So sit in this silence, this unknown, this loss, this cost, this reality and even the unknown unsure future, which we briefly taste in a limited way. It’s not abstract conjecture for us anymore. We experience it just a tiny bit…. But, Sunday is coming and we do not sit in the unknown. For when we awake tomorrow, Jesus again will and can be celebrated as His present and eternal state – Risen indeed!
Χριστὸς ἀνέστη // Christ is risen!
Ἀληθῶς ἀνέστη. //. He is risen indeed!
He is risen! ~ this is the fact, the announcement running from the tomb! [Luke 24.35}
This is the key and difference, this is the fulfilment of everything – all that is prophesied over and across Scripture is the announcement of the story of the coming Messiah, from Genesis three after the fall God’s words were that He will strike Your heal, but you will crush His head and the metanarrative slowly unfolds through God’s people… all pointing to this day, this Great Day! No work, nothing at all deserving in any of us, no favour of pedigree, blood, works, piety, nothing earns or even is worthy of notice. This is our liturgy. We are not worthy – but also the message that we are not worthless but are of great worth, because He – God – The Son of God would die for us!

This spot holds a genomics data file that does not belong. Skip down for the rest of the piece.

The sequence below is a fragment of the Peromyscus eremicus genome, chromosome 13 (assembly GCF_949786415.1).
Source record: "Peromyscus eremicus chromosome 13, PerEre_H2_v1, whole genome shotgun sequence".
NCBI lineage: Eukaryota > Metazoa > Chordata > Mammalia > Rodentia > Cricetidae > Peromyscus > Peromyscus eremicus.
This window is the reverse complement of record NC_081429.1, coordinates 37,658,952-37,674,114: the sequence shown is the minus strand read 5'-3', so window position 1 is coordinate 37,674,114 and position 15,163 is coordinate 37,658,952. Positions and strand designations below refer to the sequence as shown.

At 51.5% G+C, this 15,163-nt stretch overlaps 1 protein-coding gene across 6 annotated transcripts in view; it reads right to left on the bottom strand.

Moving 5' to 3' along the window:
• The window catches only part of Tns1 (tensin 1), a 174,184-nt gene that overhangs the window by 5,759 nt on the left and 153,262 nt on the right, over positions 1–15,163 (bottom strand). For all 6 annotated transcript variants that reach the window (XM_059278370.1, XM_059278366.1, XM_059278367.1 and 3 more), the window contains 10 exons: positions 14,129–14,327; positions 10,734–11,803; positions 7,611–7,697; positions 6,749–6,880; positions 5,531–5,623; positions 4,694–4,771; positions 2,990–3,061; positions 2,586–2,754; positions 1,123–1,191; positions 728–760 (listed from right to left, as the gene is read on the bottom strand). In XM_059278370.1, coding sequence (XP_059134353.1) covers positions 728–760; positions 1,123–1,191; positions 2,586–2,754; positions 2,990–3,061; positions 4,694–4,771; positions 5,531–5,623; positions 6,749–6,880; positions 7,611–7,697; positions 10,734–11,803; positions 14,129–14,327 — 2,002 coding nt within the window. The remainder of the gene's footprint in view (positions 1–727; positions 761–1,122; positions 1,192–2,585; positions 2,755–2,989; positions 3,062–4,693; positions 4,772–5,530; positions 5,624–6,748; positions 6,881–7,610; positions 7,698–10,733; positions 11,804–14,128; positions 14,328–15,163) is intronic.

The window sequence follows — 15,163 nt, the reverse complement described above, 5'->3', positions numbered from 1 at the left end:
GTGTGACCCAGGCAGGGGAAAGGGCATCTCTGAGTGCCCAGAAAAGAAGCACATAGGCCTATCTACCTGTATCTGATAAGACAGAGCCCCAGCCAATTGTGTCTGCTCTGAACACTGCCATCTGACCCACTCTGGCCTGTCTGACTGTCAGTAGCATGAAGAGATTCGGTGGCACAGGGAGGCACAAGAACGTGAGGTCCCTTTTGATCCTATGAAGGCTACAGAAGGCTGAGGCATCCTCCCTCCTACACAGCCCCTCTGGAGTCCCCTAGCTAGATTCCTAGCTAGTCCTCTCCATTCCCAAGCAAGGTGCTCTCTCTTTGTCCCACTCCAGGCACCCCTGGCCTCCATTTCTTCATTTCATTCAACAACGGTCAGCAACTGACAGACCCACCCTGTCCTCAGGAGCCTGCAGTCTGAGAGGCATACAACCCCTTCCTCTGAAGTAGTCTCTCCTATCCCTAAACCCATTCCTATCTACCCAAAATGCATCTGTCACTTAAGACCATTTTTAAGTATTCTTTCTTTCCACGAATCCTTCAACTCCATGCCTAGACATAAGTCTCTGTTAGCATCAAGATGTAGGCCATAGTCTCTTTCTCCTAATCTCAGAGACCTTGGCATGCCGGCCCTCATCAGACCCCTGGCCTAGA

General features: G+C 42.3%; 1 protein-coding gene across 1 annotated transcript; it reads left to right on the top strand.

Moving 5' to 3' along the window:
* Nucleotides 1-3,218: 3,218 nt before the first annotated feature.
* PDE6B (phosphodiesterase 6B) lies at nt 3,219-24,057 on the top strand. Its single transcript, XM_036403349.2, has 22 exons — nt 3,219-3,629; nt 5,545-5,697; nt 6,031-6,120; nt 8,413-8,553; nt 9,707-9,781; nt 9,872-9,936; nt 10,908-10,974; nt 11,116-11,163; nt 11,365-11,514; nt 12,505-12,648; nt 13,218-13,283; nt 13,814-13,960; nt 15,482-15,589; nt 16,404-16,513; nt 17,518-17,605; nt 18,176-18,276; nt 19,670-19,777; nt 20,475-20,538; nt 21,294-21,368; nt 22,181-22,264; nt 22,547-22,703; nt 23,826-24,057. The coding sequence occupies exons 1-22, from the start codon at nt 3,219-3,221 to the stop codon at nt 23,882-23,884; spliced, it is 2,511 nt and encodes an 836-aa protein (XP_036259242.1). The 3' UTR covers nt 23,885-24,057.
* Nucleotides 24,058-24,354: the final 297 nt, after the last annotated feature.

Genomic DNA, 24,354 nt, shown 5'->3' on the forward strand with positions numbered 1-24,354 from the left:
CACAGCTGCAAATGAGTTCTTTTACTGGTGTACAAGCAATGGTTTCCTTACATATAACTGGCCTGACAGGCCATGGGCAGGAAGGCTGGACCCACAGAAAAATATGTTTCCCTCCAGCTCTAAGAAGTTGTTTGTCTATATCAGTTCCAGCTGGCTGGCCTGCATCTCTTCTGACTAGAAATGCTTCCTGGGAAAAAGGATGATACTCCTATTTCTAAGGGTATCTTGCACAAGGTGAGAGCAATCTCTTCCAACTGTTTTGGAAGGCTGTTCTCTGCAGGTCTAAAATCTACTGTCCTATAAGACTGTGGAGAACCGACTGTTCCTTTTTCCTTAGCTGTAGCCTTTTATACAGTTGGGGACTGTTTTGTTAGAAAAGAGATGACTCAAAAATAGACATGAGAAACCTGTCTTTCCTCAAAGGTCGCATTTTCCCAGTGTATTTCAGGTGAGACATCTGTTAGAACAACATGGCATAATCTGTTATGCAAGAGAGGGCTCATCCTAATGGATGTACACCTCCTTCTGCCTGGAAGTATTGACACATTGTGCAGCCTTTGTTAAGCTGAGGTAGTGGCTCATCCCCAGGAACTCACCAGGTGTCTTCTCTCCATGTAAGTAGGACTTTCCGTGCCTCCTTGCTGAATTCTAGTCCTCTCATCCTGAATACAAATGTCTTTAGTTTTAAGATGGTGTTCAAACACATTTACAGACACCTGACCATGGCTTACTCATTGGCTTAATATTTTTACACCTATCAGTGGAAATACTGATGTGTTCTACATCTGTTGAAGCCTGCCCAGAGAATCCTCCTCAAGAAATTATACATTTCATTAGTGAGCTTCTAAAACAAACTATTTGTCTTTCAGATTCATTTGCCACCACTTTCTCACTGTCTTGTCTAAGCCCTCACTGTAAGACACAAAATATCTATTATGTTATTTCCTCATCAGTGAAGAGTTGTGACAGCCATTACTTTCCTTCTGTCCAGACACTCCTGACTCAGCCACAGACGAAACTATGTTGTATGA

But it is just that, another martyr and histories pages are filled with them, many notable ones, even Christian ones, But none rise from the dead, none was sinless, none the Son of God – God Himself… “I and the Father are one!” This is the key… Jesus is God and God died extinguishing the wrath of God (Isaiah 53.10-12) against sin and then rising form the dead.